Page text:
I'm going to go ahead and say that 11 bit Studios' quirky strategy game Anomaly Warzone Earth doesn't make the greatest first impression. From the outset, you can get a good sense of how the game's mobile, touch-focused origins. But stick with it, because if you give AWE a chance, you'll find a challenging game with a unique spin on the sort of pathfinding gameplay pioneered by Flight Control made to work on your full-fledged console.
Anomaly Warzone Earth takes place in the year 2018, just days after twin extraterrestrial objects crash in Baghdad and Tokyo, creating protective domes that block communications and line of sight with what's going on inside. Inside the dome, aliens have set up a variety of turret-based defenses, and it's up to you and your mechanized infantry to get inside and see what they're up to.
11 bit Studios describes the game as a "tower offense" title and that seems like the clearest descriptor of any with the aforementioned Flight Control thrown in. On the highest level, in AWE you're creating paths through the war-torn city streets for your armed vehicles to navigate to either avoid or engage enemy turrets which, of course, come in several different flavors of deadly. Not to be outdone, your vehicles are well-armed and in some cases, well-armored, and can be upgraded on the fly as you earn money taking out enemies or picking up vital resources on the battlefield.
Creating paths means pausing the action and navigating to a map view where you basically flip switches that determine where your convoy goes, and AWE will mix it up on you by dropping in new enemies and obstacles to block your path, requiring some last minute course correction. You'll outfit your convoy with your choice of vehicles in most missions, including their position and upgrades, with up to five slots available.
Your convoy knows what to do, and will automatically attack enemies when they're within range. So your responsibility is to act as the "Commander," an on-screen character who runs around providing support to the convoy (i.e. smoke to confuse enemy fire or make repairs if the convoy takes damage). Your support capabilities are limited, though, meaning you'll have to conserve them and use them wisely, and hope that a supply drop will provide you with more.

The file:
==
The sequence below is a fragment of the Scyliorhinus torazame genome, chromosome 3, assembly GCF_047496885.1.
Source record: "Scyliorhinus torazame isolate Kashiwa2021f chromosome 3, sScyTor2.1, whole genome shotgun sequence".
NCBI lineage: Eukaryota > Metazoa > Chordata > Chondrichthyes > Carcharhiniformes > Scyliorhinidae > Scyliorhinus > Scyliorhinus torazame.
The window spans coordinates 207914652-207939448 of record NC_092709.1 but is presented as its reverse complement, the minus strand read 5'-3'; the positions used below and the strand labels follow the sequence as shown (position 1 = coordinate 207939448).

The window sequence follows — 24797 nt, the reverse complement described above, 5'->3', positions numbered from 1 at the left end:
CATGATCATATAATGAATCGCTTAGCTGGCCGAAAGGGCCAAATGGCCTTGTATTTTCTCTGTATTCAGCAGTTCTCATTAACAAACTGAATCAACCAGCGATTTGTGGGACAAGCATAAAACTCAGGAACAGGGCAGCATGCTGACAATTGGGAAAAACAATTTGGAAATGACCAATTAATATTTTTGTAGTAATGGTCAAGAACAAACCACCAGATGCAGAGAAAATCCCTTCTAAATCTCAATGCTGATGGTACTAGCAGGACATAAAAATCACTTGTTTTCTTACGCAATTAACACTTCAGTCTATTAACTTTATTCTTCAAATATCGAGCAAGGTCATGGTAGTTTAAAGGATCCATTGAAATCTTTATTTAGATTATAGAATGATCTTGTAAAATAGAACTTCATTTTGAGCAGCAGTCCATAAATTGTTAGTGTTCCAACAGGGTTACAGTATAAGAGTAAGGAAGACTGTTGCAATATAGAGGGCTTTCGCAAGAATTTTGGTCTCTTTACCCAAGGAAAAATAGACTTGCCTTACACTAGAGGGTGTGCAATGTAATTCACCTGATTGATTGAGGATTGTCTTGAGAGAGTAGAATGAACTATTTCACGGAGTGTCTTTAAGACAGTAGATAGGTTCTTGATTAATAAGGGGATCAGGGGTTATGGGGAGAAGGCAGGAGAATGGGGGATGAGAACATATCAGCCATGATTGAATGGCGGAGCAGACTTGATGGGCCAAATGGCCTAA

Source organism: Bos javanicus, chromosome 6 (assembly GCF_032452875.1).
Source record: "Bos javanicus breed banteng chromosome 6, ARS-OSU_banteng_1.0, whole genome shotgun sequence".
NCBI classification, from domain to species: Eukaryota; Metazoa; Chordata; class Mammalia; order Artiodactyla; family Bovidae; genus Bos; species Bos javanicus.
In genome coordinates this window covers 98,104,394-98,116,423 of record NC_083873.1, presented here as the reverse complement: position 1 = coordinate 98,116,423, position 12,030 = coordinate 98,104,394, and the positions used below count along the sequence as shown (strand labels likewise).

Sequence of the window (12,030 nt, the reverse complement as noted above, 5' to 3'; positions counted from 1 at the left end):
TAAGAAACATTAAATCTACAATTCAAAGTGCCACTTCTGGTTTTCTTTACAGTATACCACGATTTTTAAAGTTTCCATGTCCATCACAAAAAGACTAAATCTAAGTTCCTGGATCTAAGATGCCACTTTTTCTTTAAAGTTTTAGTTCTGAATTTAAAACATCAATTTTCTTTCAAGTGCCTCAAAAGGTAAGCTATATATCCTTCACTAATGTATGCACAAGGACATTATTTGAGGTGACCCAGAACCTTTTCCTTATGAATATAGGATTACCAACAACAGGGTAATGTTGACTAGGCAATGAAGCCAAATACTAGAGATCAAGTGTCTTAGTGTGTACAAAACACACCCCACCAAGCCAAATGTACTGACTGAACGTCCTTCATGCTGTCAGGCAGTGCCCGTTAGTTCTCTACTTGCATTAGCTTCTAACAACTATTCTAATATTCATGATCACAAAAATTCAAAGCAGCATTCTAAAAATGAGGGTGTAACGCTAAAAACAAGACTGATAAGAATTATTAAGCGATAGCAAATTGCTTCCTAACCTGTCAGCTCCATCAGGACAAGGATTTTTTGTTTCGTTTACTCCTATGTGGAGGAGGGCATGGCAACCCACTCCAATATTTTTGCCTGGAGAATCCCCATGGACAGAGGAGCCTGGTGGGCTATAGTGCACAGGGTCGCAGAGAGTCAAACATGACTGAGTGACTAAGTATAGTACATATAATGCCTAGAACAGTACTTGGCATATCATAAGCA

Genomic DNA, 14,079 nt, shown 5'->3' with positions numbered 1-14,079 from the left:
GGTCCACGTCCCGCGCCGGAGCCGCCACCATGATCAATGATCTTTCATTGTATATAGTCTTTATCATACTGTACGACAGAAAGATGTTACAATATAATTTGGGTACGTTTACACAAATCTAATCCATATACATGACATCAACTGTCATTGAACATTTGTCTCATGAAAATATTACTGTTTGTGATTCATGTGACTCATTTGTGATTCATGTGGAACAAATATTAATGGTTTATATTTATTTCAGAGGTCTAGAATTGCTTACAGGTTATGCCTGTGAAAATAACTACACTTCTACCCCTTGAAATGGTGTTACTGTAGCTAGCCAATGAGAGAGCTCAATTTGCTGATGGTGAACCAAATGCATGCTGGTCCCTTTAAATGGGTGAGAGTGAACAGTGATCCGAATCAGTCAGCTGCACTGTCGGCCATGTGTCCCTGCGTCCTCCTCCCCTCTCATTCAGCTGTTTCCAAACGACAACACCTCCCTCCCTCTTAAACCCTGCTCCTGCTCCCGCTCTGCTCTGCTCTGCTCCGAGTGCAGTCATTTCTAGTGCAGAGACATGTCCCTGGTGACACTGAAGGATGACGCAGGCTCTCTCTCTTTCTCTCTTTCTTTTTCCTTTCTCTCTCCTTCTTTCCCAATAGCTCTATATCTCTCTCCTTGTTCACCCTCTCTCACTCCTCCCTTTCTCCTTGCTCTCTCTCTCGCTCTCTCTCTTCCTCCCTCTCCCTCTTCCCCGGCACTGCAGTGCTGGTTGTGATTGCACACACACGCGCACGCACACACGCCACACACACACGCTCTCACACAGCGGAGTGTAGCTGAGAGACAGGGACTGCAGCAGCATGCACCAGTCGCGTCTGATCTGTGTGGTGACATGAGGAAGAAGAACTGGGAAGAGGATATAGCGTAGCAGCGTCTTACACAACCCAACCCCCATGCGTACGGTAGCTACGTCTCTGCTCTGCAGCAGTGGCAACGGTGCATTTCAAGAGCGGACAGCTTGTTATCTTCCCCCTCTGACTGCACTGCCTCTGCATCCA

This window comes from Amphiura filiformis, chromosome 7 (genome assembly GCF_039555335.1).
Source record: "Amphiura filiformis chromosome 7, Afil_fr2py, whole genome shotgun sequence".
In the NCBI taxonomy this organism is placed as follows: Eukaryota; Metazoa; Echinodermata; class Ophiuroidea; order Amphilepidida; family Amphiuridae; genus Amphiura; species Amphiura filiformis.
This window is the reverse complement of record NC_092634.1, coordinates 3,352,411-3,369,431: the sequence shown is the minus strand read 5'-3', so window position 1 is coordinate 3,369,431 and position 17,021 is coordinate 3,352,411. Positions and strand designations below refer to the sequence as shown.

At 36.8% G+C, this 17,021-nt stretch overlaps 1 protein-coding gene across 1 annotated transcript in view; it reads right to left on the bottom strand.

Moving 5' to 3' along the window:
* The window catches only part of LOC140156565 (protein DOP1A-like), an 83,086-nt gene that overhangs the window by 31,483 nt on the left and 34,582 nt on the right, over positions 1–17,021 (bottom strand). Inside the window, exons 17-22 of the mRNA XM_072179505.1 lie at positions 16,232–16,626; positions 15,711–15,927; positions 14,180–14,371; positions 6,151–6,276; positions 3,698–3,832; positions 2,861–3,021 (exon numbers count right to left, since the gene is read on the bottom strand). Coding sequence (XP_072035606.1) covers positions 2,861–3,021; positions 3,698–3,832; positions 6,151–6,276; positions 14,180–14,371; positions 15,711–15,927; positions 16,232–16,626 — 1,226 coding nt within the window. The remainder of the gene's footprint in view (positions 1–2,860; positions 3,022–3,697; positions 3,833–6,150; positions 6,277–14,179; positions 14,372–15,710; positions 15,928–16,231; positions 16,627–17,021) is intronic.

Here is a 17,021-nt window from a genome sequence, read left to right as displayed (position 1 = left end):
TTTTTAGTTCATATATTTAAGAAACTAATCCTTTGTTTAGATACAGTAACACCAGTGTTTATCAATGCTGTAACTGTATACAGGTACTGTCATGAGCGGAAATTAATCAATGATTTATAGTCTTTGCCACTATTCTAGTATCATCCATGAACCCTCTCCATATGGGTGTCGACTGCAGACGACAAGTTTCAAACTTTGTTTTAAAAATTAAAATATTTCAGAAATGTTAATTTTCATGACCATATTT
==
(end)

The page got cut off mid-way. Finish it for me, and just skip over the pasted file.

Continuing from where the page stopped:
AWE straddles that line between intense frustration when your convoy was destroyed because you ran out of repair kits and that sort of perfect elation that comes with knowing that you beat the map without losing any units. A lot of it all comes down to keeping an eye on what's happening with your vehicles and learning the course through trial and error.
Once you've beaten the campaign, there are beat the clock/"kill x enemies" challenges on the main menu, if you want to completely bypass the story content and match your skills against game. It's a solid addition to add replay to the relatively short downloadable title.
It's a surprise how effectively it reverses that first initial impression.
Starts simple, gets excellent
Not to sound snarky, but one of the pleasures of AWE is how thoroughly it turns around the low expectations you have for it. What starts as a simple pathfinding game turns into a terrific strategy title in the couple of hours that AWE lasts.
A ton of tools at your disposal
Upgrading your units and being able to drop more into your convoy lends a great sense of progression to each map, and your Commander abilities make encounters feel active and on many occasions downright frenetic.
The screen can get kind of busy
With so many things trying to shoot at your convoy, it may be hard to keep track of the individual energy bars of your vehicles. Thankfully, you get audio call-outs when they've been hit or their health is low, but with five vehicles in a row, you still might find yourself losing an APC because it was in the middle of a field of explosions.
Somebody save me from these autosaves
It didn't happen a lot, but there were a couple of times that I was saved into a corner by AWE, having crossed the map and survived with little to no money for additional units, low health, and only an APC and a shield unit. While the checkpoint system is great for keeping you from having to cross huge swaths of the map, it would have been nice to have some kind of basic cash drop or something to keep you from flailing before a boss battle.
Oh man, that VO
The story is no great shakes and the voice acting, mostly featuring an actor who sounds suspiciously like Captain Price, grates with its weird asides and encouragements ("You did so well, they'll make you Prime Minister!"). Part of me wants to say it's fun, but the other part of me can be a humorless jerk about rough VO.
If you can get beyond the clunky storytelling and oddball dialog, mechanically Anomaly Warzone Earth starts simple and gets more fun with elaboration. Each course is like a terrific little combat puzzle and there's more than enough there to keep you challenged every outing. It's the rare case where a game survives the transition from mobile to consoles and takes advantage of the move.
Anomaly Warzone Earth is available now on XBLA for 800 MS Points.